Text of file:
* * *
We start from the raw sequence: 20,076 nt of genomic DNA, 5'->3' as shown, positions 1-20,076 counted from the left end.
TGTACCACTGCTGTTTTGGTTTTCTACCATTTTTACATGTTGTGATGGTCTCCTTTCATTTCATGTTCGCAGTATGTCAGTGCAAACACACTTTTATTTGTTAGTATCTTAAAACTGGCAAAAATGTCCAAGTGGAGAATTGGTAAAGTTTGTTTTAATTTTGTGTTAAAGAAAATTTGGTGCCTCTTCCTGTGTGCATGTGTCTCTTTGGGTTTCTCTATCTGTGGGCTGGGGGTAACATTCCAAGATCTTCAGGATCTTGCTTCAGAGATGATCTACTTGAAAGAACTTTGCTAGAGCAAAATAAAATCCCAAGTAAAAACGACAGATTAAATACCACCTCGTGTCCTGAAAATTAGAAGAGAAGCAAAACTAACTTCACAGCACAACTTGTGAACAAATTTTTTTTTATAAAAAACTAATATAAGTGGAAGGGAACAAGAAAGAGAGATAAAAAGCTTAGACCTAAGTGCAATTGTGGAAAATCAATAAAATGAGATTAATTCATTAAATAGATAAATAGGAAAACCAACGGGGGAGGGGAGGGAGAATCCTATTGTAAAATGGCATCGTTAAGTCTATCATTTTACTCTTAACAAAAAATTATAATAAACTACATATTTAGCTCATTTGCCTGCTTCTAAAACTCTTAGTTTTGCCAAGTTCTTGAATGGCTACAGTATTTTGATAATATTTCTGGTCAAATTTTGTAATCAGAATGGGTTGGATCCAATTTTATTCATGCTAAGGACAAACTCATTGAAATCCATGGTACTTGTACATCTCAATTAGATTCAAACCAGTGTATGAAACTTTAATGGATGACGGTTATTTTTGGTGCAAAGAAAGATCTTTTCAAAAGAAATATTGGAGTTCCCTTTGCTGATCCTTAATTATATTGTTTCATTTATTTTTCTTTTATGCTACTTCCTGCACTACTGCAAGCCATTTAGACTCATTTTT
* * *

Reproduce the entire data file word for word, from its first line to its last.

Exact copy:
We start from the raw sequence: 20,076 nt of genomic DNA, 5'->3' as shown, positions 1-20,076 counted from the left end.
TGTACCACTGCTGTTTTGGTTTTCTACCATTTTTACATGTTGTGATGGTCTCCTTTCATTTCATGTTCGCAGTATGTCAGTGCAAACACACTTTTATTTGTTAGTATCTTAAAACTGGCAAAAATGTCCAAGTGGAGAATTGGTAAAGTTTGTTTTAATTTTGTGTTAAAGAAAATTTGGTGCCTCTTCCTGTGTGCATGTGTCTCTTTGGGTTTCTCTATCTGTGGGCTGGGGGTAACATTCCAAGATCTTCAGGATCTTGCTTCAGAGATGATCTACTTGAAAGAACTTTGCTAGAGCAAAATAAAATCCCAAGTAAAAACGACAGATTAAATACCACCTCGTGTCCTGAAAATTAGAAGAGAAGCAAAACTAACTTCACAGCACAACTTGTGAACAAATTTTTTTTTATAAAAAACTAATATAAGTGGAAGGGAACAAGAAAGAGAGATAAAAAGCTTAGACCTAAGTGCAATTGTGGAAAATCAATAAAATGAGATTAATTCATTAAATAGATAAATAGGAAAACCAACGGGGGAGGGGAGGGAGAATCCTATTGTAAAATGGCATCGTTAAGTCTATCATTTTACTCTTAACAAAAAATTATAATAAACTACATATTTAGCTCATTTGCCTGCTTCTAAAACTCTTAGTTTTGCCAAGTTCTTGAATGGCTACAGTATTTTGATAATATTTCTGGTCAAATTTTGTAATCAGAATGGGTTGGATCCAATTTTATTCATGCTAAGGACAAACTCATTGAAATCCATGGTACTTGTACATCTCAATTAGATTCAAACCAGTGTATGAAACTTTAATGGATGACGGTTATTTTTGGTGCAAAGAAAGATCTTTTCAAAAGAAATATTGGAGTTCCCTTTGCTGATCCTTAATTATATTGTTTCATTTATTTTTCTTTTATGCTACTTCCTGCACTACTGCAAGCCATTTAGACTCATTTTT